Hello Hilary. Could you describe what advocacy is please?
Advocacy is a way of making sure people are able to influence decisions about them; it looks at choices and enables people to know their rights and have their voice heard. The advocate won’t put words in your mouth and won’t judge you. You tell them what you want and need, for example, access to services, and then an advocate will come with you and put your point across.
What is advocacy not?
It’s not a befriendingservice; not an advice service, not a translation service and it’s not counselling but, as everyone in the Advonet office will testify and, more importantly the people who have come to us for help, it can make a huge difference for those who feel they aren’t being heard because they don’t know how to express what they mean in words.
What does Advonet do?
Advonet is a consortium of independent advocacy providers – of which there are 3 sole providers in Leeds: Leeds Advocacy, Advocacy for Mental Health & Dementia and Advocacy Support. We subcontract to these three sole providers and other projects and organisations such as Leeds Independent Health Complaints Advocacy (LIHCA) and Cloverleaf. We also have contacts and links into all the advocacy services available as many other organisations in Leeds have advocacy as part of their large range of service. As an example, organisations include Age UK Leeds and Leeds Black Elders – they have an ‘advocacy arm’ to the work they do; it’s part of their ‘big picture’.
As individuals, we have different needs, different challenges and different circumstances that may need tackling and this can, therefore, require different types of advocacy support. We help direct people to that support; to the support they need, matched with the right advocacy service for them. We are like a ‘one stop shop’ of what’s out there in the Leeds world of advocacy.
Who do you help?
As mentioned, we help different people with different circumstances but broadly, for anyone who feels they are being ignored, overlooked or treated badly. We help people with learning disabilities, older people, women in the sex trade, gypsies and travellers; those with aspergers and autism, people from black and minority ethnic groups, people with physical and sensory impairments, people in mental health distress, people with dementia and people who want to complain about the NHS. The list is endless! In short, if you think advocacy could help you, give us a call or email us and we’ll talk through what the options are.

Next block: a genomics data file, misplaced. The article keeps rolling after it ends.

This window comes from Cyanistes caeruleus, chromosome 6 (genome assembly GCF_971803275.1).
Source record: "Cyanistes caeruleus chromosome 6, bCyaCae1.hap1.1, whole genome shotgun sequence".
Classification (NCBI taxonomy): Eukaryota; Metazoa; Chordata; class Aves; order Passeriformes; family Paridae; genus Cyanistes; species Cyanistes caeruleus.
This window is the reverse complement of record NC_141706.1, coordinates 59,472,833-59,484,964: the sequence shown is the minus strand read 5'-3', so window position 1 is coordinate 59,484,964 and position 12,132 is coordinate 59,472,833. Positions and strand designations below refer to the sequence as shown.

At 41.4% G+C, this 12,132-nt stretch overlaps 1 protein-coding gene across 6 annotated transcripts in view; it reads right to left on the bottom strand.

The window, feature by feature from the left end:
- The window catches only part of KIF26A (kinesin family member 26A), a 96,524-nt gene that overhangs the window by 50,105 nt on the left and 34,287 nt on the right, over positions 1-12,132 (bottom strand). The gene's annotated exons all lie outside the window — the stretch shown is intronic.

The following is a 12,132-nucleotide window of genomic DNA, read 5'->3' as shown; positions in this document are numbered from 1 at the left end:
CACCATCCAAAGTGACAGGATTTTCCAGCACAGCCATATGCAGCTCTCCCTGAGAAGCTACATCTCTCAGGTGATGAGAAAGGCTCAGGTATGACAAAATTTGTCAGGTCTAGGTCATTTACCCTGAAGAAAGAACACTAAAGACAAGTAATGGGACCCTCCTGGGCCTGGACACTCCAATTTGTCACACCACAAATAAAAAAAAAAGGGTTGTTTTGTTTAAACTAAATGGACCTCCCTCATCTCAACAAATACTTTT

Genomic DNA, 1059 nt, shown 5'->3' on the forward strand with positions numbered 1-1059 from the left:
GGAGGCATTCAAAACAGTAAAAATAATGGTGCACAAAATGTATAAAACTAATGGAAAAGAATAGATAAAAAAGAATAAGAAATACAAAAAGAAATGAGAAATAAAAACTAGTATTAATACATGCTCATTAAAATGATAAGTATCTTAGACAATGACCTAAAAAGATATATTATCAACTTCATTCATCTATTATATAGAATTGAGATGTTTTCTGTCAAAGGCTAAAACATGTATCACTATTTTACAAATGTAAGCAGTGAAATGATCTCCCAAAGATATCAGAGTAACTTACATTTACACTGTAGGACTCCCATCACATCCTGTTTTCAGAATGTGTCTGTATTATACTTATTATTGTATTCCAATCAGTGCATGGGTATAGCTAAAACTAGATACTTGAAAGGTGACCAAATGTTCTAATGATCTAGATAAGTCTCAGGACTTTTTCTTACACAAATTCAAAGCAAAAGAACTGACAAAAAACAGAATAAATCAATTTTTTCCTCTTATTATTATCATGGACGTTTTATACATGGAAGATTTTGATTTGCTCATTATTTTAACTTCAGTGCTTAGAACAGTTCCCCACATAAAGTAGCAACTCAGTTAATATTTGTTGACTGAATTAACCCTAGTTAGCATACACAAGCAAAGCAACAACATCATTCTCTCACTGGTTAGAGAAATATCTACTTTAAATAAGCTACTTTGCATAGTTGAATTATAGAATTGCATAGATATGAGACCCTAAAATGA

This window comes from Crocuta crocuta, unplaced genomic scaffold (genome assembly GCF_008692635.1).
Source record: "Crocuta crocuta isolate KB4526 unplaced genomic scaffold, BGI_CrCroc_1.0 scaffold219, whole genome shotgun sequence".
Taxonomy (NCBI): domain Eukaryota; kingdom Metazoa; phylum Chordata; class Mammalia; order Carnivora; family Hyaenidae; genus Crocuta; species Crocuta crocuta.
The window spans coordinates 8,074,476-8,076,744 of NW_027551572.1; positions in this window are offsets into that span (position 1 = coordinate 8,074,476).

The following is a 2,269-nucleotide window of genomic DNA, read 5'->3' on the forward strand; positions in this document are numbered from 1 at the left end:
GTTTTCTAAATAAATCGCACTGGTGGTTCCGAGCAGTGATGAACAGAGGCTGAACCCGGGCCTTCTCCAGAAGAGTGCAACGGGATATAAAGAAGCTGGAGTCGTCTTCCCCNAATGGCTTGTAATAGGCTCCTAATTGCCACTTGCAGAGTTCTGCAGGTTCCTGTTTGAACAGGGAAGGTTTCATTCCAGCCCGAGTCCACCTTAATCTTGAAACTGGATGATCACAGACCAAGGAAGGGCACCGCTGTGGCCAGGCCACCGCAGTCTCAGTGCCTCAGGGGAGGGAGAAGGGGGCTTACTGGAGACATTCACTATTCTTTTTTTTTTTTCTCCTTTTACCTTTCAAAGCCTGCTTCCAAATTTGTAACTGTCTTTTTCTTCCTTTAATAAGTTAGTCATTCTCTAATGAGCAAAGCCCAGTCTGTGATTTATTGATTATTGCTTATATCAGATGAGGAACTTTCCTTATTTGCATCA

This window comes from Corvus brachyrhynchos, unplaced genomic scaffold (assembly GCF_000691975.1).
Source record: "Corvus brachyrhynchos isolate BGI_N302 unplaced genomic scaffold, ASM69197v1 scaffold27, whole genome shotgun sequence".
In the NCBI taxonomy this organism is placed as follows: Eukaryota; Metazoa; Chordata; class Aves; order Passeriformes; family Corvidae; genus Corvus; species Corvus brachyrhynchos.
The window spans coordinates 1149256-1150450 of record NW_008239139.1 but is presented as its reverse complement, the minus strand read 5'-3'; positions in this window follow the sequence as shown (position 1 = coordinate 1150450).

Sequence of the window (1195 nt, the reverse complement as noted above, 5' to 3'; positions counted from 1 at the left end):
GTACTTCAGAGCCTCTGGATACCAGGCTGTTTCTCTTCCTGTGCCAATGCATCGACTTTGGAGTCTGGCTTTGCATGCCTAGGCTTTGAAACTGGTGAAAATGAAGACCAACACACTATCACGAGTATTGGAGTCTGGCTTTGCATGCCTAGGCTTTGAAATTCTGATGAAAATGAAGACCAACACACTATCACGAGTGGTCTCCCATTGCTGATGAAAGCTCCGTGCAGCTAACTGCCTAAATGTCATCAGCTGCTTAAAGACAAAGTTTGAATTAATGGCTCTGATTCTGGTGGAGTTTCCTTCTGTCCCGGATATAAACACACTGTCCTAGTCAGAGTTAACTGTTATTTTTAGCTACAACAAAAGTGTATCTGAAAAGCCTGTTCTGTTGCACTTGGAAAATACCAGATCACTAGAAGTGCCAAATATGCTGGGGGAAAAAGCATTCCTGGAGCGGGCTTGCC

How would someone approach you?
It’s really simple, from April the 1st, there’s just one number to call – one single point of access. You just call the number, we take the referral and behind the scenes we find the right advocacy service for you. Website? Well, just log on, and email. We’re not a drop in centre however, so it really is best to call or email.
What’s the biggest challenge for you?
That’s quite an easy one – getting the message out there that we’re here and explaining what we do. 5 years ago when I started working for Advonet, I didn’t’ really know what ‘independent advocacy’ meant and nor do many people when I tell them what my job is – I should get a t-shirt with an explanation on it!
And so we’ve got our own little challenges making sure people know what we can and can’t do. In addition to sharing this article, I’d ask anyone who has used our service to spread the word about advocacy; because if someone has used our services, they’ll know how easy it was to access and what a relief it is knowing that with help, you can be heard, you can be understood.
What’s the best part of your role?
Corny, but it really is about making a difference. I know that without hesitation, if someone needs an advocate, we can help point them in the right direction.
One real life story I heard from the Advocacy for Mental Health and Dementia team really hit home how important our role can be.
A man couldn’t access the services he needed and was, at that time, an alcoholic and was at a really low point in his life.He was so mentally distressed, that he couldn’t get his point across and all the stresses he faced led him towards feeling suicidal.
A friend of his put him in touch with us and he got specific support from the Lesbian, Bi-sexual Gay and Transgender advocate. His advocate really helped him by listening to him and helping him to access the services he needed, including a detox programme. He testifies now that our intervention saved his life. That’s a strong and humbling message for anyone out there who recognises similar despair.
Did you want to share any final messages with our readers?
Just you don’t ever have to feel you’re on your own, because you aren’t. Advocates won’t pass judgement on you no matter what your circumstances are or what you feel you want.
Thank you Hilary for sharing with us the important work you do at Advonet. If you need, or know of anyone that would benefit from speaking to an advocate, Advonet can be contacted on 0113 244 0606 or visit www.advonet.org.uk/ for more information.
If you want to know how contacting an advocacy service really did save a life please click here.